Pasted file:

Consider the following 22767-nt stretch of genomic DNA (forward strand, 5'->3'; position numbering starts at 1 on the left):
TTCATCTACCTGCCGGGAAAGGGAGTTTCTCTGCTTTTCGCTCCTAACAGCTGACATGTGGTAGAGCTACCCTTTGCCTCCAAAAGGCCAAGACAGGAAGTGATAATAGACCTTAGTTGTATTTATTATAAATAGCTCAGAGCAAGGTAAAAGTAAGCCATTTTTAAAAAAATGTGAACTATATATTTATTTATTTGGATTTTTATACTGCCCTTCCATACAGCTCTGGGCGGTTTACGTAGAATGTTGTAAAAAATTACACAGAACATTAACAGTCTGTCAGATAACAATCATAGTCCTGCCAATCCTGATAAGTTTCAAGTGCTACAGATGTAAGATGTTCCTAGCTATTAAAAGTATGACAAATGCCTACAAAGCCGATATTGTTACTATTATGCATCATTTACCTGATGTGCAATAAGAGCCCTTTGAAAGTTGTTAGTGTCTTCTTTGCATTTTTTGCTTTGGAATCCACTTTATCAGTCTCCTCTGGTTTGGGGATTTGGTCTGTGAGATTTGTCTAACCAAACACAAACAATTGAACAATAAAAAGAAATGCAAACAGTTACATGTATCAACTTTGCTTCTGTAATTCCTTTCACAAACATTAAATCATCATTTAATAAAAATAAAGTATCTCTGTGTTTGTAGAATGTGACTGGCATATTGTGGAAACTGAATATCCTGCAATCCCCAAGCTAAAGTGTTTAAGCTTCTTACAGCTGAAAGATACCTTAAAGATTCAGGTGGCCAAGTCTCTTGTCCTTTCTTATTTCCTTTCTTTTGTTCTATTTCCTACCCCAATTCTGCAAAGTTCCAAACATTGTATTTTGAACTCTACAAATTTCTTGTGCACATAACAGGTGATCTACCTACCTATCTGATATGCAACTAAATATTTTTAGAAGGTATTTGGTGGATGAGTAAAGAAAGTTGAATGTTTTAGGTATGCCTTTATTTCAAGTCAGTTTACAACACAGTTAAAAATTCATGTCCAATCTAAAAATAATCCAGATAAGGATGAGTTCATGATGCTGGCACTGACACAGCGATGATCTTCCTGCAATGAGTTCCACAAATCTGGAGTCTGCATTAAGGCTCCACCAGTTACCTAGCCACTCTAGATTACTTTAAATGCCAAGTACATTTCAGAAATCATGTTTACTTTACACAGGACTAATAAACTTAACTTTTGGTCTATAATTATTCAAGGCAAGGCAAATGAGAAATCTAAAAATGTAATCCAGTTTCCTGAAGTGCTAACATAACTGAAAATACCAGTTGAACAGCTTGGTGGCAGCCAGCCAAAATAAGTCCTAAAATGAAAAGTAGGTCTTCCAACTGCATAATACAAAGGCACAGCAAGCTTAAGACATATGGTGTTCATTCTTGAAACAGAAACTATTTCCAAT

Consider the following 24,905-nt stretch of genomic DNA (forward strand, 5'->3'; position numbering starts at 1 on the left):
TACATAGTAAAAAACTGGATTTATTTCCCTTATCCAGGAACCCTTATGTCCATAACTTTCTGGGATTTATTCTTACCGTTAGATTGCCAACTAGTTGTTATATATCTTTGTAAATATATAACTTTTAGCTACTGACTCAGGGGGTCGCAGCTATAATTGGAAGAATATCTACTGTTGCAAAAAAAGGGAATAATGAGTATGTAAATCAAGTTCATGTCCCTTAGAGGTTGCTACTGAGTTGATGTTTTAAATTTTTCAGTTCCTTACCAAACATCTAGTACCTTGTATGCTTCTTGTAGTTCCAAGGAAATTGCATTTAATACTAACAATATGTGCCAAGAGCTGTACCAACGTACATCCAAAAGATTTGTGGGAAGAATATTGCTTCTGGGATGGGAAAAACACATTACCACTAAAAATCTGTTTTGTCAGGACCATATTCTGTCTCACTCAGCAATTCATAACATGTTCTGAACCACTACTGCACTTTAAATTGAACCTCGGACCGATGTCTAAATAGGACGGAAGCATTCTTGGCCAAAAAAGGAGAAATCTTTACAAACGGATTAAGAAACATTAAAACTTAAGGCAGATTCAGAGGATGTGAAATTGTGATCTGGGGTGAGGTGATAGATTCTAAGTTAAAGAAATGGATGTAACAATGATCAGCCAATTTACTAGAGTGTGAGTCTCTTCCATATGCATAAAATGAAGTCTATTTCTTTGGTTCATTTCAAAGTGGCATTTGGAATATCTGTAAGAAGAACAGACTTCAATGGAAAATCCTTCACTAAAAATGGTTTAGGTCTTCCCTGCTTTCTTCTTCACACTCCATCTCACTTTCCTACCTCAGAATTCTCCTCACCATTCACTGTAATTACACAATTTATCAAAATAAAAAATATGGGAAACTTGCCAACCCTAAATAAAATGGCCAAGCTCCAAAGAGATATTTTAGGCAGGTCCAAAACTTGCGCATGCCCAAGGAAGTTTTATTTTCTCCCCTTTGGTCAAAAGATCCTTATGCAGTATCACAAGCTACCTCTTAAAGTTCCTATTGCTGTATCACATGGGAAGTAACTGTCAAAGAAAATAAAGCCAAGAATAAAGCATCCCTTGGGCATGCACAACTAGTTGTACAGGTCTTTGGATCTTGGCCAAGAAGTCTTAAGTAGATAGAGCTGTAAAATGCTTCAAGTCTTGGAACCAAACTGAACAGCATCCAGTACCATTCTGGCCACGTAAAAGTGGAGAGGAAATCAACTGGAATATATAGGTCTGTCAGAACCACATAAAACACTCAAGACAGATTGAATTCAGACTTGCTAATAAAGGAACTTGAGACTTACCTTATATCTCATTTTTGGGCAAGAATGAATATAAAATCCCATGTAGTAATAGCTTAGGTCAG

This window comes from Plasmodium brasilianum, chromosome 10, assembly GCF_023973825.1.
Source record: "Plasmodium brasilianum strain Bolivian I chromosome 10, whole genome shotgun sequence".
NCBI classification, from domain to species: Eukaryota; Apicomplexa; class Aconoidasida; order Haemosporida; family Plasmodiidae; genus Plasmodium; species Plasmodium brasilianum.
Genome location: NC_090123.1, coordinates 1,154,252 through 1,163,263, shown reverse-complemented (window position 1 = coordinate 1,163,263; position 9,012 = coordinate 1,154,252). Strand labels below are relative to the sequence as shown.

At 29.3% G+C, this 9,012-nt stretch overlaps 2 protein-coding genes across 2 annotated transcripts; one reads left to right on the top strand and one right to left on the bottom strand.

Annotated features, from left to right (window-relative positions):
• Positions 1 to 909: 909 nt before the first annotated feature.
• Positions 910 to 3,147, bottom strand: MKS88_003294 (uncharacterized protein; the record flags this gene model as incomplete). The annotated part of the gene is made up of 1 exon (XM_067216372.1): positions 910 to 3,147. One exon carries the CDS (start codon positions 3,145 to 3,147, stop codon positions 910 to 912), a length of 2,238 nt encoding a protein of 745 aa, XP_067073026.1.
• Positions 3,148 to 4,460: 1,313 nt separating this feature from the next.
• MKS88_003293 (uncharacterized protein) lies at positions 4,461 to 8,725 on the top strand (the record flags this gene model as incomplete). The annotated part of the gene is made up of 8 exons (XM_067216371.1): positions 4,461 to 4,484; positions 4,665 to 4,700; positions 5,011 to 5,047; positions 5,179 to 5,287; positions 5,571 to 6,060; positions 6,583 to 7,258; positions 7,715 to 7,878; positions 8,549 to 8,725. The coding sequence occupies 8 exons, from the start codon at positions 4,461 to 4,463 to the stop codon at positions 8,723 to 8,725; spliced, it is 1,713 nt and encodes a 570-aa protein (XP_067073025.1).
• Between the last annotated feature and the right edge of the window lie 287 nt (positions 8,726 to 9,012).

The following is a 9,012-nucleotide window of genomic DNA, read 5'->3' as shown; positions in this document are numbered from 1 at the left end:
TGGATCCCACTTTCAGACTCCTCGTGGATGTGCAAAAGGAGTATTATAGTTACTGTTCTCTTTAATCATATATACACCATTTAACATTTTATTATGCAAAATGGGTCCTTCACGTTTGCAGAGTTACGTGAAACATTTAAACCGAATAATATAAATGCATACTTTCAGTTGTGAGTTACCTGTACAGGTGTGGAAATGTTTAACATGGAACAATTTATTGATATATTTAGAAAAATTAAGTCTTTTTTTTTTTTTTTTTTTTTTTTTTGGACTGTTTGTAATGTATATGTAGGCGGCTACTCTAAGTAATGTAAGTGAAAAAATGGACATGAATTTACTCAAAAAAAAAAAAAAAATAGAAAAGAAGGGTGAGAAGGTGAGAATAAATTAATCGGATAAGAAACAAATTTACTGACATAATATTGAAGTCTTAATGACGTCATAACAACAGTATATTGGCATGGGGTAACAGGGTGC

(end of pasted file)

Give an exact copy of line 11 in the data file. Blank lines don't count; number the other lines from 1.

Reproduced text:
• Positions 1 to 909: 909 nt before the first annotated feature.